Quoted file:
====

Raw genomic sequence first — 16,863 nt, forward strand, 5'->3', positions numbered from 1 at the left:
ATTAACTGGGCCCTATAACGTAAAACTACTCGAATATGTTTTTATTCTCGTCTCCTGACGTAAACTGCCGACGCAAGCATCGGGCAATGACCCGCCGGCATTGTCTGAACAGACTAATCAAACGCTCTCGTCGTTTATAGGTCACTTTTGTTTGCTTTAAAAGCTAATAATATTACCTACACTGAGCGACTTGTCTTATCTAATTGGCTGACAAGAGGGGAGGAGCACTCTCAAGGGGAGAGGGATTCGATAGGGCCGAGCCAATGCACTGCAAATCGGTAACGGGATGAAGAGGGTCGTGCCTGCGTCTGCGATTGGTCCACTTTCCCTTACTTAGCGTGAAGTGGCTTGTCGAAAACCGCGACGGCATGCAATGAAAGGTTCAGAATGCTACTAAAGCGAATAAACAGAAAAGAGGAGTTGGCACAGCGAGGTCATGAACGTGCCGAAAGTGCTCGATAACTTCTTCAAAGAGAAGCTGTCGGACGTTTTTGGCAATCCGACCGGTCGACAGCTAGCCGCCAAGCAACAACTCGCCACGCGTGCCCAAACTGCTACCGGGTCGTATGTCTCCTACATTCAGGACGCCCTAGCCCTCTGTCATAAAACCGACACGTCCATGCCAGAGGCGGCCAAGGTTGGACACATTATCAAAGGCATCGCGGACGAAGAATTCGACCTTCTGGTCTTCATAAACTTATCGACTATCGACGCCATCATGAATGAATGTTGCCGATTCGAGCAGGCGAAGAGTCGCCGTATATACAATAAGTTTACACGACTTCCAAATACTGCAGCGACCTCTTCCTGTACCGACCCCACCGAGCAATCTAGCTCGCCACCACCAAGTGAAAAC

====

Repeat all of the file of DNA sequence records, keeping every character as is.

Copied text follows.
Raw genomic sequence first — 16,863 nt, forward strand, 5'->3', positions numbered from 1 at the left:
ATTAACTGGGCCCTATAACGTAAAACTACTCGAATATGTTTTTATTCTCGTCTCCTGACGTAAACTGCCGACGCAAGCATCGGGCAATGACCCGCCGGCATTGTCTGAACAGACTAATCAAACGCTCTCGTCGTTTATAGGTCACTTTTGTTTGCTTTAAAAGCTAATAATATTACCTACACTGAGCGACTTGTCTTATCTAATTGGCTGACAAGAGGGGAGGAGCACTCTCAAGGGGAGAGGGATTCGATAGGGCCGAGCCAATGCACTGCAAATCGGTAACGGGATGAAGAGGGTCGTGCCTGCGTCTGCGATTGGTCCACTTTCCCTTACTTAGCGTGAAGTGGCTTGTCGAAAACCGCGACGGCATGCAATGAAAGGTTCAGAATGCTACTAAAGCGAATAAACAGAAAAGAGGAGTTGGCACAGCGAGGTCATGAACGTGCCGAAAGTGCTCGATAACTTCTTCAAAGAGAAGCTGTCGGACGTTTTTGGCAATCCGACCGGTCGACAGCTAGCCGCCAAGCAACAACTCGCCACGCGTGCCCAAACTGCTACCGGGTCGTATGTCTCCTACATTCAGGACGCCCTAGCCCTCTGTCATAAAACCGACACGTCCATGCCAGAGGCGGCCAAGGTTGGACACATTATCAAAGGCATCGCGGACGAAGAATTCGACCTTCTGGTCTTCATAAACTTATCGACTATCGACGCCATCATGAATGAATGTTGCCGATTCGAGCAGGCGAAGAGTCGCCGTATATACAATAAGTTTACACGACTTCCAAATACTGCAGCGACCTCTTCCTGTACCGACCCCACCGAGCAATCTAGCTCGCCACCACCAAGTGAAAAC